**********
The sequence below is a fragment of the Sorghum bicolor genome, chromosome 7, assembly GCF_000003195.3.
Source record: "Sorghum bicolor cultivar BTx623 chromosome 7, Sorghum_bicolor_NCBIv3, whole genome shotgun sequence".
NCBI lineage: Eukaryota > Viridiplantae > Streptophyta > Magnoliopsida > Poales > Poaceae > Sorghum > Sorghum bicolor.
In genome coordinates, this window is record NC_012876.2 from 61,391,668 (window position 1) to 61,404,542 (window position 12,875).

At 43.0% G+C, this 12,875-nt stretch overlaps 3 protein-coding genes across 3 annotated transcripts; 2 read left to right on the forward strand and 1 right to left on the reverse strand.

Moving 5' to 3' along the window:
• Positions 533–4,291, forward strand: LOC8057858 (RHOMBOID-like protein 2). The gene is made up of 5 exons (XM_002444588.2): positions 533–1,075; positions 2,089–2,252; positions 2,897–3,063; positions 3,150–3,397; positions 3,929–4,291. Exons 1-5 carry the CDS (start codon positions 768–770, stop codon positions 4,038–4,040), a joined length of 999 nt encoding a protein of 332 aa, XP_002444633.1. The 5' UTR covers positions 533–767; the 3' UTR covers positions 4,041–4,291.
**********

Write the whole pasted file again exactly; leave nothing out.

The sequence below is a fragment of the Sorghum bicolor genome, chromosome 7, assembly GCF_000003195.3.
Source record: "Sorghum bicolor cultivar BTx623 chromosome 7, Sorghum_bicolor_NCBIv3, whole genome shotgun sequence".
NCBI lineage: Eukaryota > Viridiplantae > Streptophyta > Magnoliopsida > Poales > Poaceae > Sorghum > Sorghum bicolor.
In genome coordinates, this window is record NC_012876.2 from 61,391,668 (window position 1) to 61,404,542 (window position 12,875).

At 43.0% G+C, this 12,875-nt stretch overlaps 3 protein-coding genes across 3 annotated transcripts; 2 read left to right on the forward strand and 1 right to left on the reverse strand.

Moving 5' to 3' along the window:
• Positions 533–4,291, forward strand: LOC8057858 (RHOMBOID-like protein 2). The gene is made up of 5 exons (XM_002444588.2): positions 533–1,075; positions 2,089–2,252; positions 2,897–3,063; positions 3,150–3,397; positions 3,929–4,291. Exons 1-5 carry the CDS (start codon positions 768–770, stop codon positions 4,038–4,040), a joined length of 999 nt encoding a protein of 332 aa, XP_002444633.1. The 5' UTR covers positions 533–767; the 3' UTR covers positions 4,041–4,291.